And the rot goes to the very top of the Tory Party. It has been reported that IDS privately refers to gay people as ‘queers’. Even more worryingly than this casual bigotry, he has a history of dabbling with the far right himself. Only seven years ago he was tabling parliamentary questions about repatriating immigrants, and accepting the warm applause of groups like the extremist Swinton Circle, which argues that the British National Party is only a ‘breakaway party’ from the Tories. One active member of the Circle, Bill Binding, was a few years ago the deputy head of the British Ku Klux Klan.

Until he became Tory leader, IDS served as Vice President of Conservatives Against A Federal Europe alongside the Viscount Masarenne and Ferrard, who boasts that: ‘If you ask whether I am a racist, my answer is yes, and proud of it.’ IDS has backed caning in schools and hanging. He has worked as an arms dealer and for big oil companies. He even ran the 1995 leadership campaign of John Redwood, who argues that we should in effect become the 51st US state and abandon the EU. The list of worrying facts goes on and on and on. John Major described IDS and his friends, rather aptly, as ‘the Broadmoor wing of the party’. The lunatics have now taken over the asylum.

Duncan Smith’s attitudes towards our European partners are, if anything, even more disturbing. IDS is so close to the ultra-Europhobic Bill Cash that they co-authored a pamphlet on the EU in 1996, which predicted European integration would ‘inevitably’ lead to ‘the rise of fascism’. IDS now denies he has mooted withdrawal from the EU in the past, yet his demands for ‘concessions’ from the Union are so extreme that they are tantamount to an on-going call for us to leave.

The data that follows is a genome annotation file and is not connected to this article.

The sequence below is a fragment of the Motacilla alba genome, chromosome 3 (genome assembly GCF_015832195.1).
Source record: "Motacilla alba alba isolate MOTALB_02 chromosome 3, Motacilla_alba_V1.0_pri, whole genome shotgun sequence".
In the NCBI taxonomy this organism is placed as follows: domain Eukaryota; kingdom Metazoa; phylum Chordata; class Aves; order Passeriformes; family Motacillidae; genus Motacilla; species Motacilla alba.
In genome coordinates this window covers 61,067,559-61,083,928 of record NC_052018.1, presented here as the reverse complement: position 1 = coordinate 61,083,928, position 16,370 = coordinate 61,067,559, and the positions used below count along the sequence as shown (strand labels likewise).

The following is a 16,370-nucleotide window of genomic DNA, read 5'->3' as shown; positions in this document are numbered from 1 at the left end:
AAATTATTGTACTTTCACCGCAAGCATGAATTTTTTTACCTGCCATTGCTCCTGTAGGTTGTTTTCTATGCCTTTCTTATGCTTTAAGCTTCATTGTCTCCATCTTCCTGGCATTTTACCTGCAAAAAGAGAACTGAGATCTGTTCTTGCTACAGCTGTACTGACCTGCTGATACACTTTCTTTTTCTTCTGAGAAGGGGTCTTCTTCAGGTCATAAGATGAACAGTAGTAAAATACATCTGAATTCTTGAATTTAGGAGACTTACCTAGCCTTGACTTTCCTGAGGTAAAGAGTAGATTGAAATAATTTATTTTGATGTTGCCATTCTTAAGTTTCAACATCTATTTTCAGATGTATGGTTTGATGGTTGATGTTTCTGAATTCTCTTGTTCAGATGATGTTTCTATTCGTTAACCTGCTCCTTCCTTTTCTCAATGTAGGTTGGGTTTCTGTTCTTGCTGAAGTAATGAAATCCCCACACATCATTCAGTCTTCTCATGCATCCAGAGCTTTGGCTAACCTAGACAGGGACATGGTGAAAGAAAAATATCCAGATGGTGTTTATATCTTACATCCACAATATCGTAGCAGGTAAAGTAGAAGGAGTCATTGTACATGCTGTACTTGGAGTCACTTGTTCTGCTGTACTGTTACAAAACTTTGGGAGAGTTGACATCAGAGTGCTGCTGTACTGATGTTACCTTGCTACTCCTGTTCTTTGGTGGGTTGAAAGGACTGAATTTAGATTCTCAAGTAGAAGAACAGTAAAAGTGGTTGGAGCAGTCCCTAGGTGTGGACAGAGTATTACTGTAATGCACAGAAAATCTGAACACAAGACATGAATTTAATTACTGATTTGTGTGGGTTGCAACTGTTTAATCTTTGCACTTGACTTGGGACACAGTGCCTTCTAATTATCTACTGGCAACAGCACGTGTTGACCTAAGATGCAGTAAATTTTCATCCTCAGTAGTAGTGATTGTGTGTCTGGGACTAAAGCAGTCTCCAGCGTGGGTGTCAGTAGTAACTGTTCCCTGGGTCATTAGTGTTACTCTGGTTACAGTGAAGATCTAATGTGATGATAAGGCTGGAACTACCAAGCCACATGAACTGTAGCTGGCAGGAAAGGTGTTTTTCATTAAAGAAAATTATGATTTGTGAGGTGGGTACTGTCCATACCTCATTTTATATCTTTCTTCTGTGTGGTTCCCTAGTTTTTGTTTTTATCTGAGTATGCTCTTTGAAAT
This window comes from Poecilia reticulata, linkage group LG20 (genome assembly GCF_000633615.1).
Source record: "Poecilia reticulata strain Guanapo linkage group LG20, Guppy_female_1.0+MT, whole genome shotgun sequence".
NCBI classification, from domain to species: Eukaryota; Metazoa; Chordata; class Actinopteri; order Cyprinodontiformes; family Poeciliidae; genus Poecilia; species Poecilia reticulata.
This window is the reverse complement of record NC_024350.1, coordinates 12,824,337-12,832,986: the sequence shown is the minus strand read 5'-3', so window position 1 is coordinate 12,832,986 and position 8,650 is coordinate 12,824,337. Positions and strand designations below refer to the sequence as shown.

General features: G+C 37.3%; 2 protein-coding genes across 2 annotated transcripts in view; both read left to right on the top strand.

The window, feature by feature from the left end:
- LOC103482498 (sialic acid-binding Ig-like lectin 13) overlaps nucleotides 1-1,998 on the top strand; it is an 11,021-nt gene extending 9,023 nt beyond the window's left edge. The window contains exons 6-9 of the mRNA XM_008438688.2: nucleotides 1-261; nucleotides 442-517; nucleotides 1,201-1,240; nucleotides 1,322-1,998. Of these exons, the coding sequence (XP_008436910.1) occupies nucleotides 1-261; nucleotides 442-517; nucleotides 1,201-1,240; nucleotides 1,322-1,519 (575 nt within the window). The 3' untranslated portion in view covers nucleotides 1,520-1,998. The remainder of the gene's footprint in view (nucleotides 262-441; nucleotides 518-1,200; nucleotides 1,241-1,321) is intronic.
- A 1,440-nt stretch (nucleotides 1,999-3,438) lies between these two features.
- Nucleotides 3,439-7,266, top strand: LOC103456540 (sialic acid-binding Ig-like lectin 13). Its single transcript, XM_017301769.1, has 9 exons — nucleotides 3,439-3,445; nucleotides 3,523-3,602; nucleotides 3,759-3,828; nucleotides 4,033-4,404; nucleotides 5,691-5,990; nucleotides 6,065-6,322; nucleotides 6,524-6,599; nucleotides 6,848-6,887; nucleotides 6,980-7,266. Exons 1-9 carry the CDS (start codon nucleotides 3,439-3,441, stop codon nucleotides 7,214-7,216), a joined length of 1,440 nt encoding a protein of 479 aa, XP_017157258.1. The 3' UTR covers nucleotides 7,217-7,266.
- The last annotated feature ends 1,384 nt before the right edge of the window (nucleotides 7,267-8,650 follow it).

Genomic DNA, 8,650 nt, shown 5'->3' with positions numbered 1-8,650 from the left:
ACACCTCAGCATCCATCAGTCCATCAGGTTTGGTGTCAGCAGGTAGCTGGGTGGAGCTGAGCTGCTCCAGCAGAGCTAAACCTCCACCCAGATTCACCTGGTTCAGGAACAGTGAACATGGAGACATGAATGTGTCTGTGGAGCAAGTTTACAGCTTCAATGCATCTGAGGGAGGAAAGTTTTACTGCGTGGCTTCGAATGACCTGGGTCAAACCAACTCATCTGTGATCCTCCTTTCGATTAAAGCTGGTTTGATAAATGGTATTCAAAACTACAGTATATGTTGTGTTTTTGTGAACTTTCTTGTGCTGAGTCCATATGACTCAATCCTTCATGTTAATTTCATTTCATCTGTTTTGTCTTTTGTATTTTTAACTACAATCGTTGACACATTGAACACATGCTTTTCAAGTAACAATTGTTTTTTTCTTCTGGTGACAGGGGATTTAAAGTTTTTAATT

IDS has even appointed Cash as the Shadow Attorney General, a job which includes interpreting European treaties for the Shadow Cabinet. Cash dedicates most of his energies to running the European Foundation, which, ironically given its title, propagandises relentlessly against the EU, and has an attitude towards the continent reminiscent of Ian Paisley’s attitude towards Catholics. Even William Hague reportedly talked, when he heard about this, of the ‘Taliban’ taking charge of the party. The new leadership has taken a deliberate decision to stop talking publicly about Europe. Do not be fooled, however, into thinking that this means they have stopped spitting poison across the English Channel in private. There is no evidence that their views have changed one jot.

In an attempt (at least) to sound centrist and distract attention from these creepy, far-right beliefs, IDS has been busily announcing sane-sounding policies on the public services. His talk of improving state schools is rather unconvincing though, coming as it does from a man who chooses to educate his own son at Eton.

We must not, in any case, allow IDS’ announcements in these high-profile areas to distract public attention away from the stench of his gangrenous prejudices. The World Trade Centre attacks understandably made the election of another balding lunatic as Tory leader seem trivial. We cannot, however, allow this to prevent us forever from communicating to the public that the Leader of the Opposition is a frightening, unpleasant individual. The public has yet to form any opinion of IDS: we need to make sure that when they do start paying attention to the Tories again, they hear all the facts.

Progressive centre-ground Labour politics does not come for free.

It takes time, commitment and money to build a fight against the forces of conservatism. If you value the work Progress does, please support us by becoming a member, subscriber or donating.

Our work depends on you.

Print Friendly, PDF & Email

Johann Hari

writes weekly for the New Statesman

Add comment

Sign up to our daily roundup email

int(0)